09/09/2011 12:34 pm ET Updated Nov 09, 2011

September 11th: A Reflection

It was a quiet morning as the world woke to yet another day. It was my first year of seminary, and I was still trying to get used to the schedule, and my new way of life. I was off to a class at Boston College focusing on Russian History. As I emerged from the class the campus was eerily quiet, and I had no knowledge of what had happened. I got in my truck to return to the seminary campus and I heard the events taking place. It was like "War of the Worlds" taking place right before me. I could not understand what was happening.

I drove the short distance across Commonwealth Avenue, parked, and ran up the stairs to my fourth floor room and switched on the television in time to see the first of the Towers come down. I watched in horror and thought of the lives that were lost and what was going to happen next. I was still serving in the Massachusetts Army National Guard and I needed to check in to see what we were going to do. The lines were jammed and I could not get through.

I joined my brother seminarians in the common room on our floor and continued to watch the events of the day. Another plane was in the air and no one knew where it was. Washington, D.C. was being evacuated, the Prudential Building and John Hancock buildings in Boston were being evacuated. Flights were forced to land and America changed forever!

Since the events of that day much has changed. I have finished seminary and I have been an ordained Orthodox Priest for seven years. I also have the honor and privledge of serving as a Fire Department Chaplain serving those who serve. I have also lost friends in the wars that have continued since that day. It is at times like these that I turn to the Gospels. The message of the Gospels is all about love of neighbor and forgiveness and how important both of these are in the lives of Christians.

Sunday will be the 10th anniversary of those events and the television will show the footage as we watched it unfold 10 years ago. I will stand in the pulpit and preach on that day a message of love and forgiveness as Jesus commanded us. Hatred has no place in the heart of the Christian, hatred is what brought down the Towers in New York, the walls of the Pentagon, and also led to the crash of that plane in Shanksville, PA. Hatred is what causes events such as this to take place, but love is what helps us to heal.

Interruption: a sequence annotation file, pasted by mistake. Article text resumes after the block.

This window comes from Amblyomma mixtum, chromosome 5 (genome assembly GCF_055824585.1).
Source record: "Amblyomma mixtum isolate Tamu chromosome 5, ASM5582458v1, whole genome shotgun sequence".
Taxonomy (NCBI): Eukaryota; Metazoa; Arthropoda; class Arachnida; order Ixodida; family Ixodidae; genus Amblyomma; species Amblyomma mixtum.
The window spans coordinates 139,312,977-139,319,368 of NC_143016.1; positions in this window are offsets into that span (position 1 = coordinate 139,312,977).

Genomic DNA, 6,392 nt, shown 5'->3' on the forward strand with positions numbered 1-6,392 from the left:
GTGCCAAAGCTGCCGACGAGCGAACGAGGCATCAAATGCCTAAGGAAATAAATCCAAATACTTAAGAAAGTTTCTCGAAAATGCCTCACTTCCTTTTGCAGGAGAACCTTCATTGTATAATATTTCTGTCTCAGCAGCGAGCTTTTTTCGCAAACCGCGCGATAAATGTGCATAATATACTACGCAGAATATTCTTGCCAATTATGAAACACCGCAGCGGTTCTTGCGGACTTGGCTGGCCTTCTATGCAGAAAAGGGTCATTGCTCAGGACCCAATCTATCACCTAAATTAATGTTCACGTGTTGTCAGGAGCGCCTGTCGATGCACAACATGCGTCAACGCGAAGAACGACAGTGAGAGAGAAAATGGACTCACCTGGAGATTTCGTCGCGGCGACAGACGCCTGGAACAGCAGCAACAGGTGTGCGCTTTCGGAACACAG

Hatred darkens the soul and hatred makes us no better than the men who caused these events to happen. Hatred comes from the Evil One and has no place in the life of a Christian. Hatred is easy, love and forgiveness is difficult. But Jesus commands us in the Gospel of St. Matthew:

"But I say to you, Love your enemies, bless them that curse you, do good to them that hate you, and pray for them which spitefully use you, and persecute you;"

We have to do this!

Hatred is a cancer that will eat away at our soul. Hatred leads to hatred and again I say this has no place in the life of a Christian. It is not easy to love those who hate us and I submit this is the hardest part of being a Christian, but we must love our neighbor after all that is what the life of the Christian is all about!

Forgiveness does not mean to forget and we must never forget the events of that day in September ten years ago. We must never forget those who lost their lives that day and that days following. We must never forget! In the Orthodox Memorial Service that we will serve on Sunday we sing Memory Eternal for all of the dead. We cannot let their memories die, we must never forget.

As we look back on the events that morning in September, as we remember the feelings we had as we watched our country change, let us remember those who gave their lives and let us forgive. Only forgiveness will help us to heal and healing is what we all need.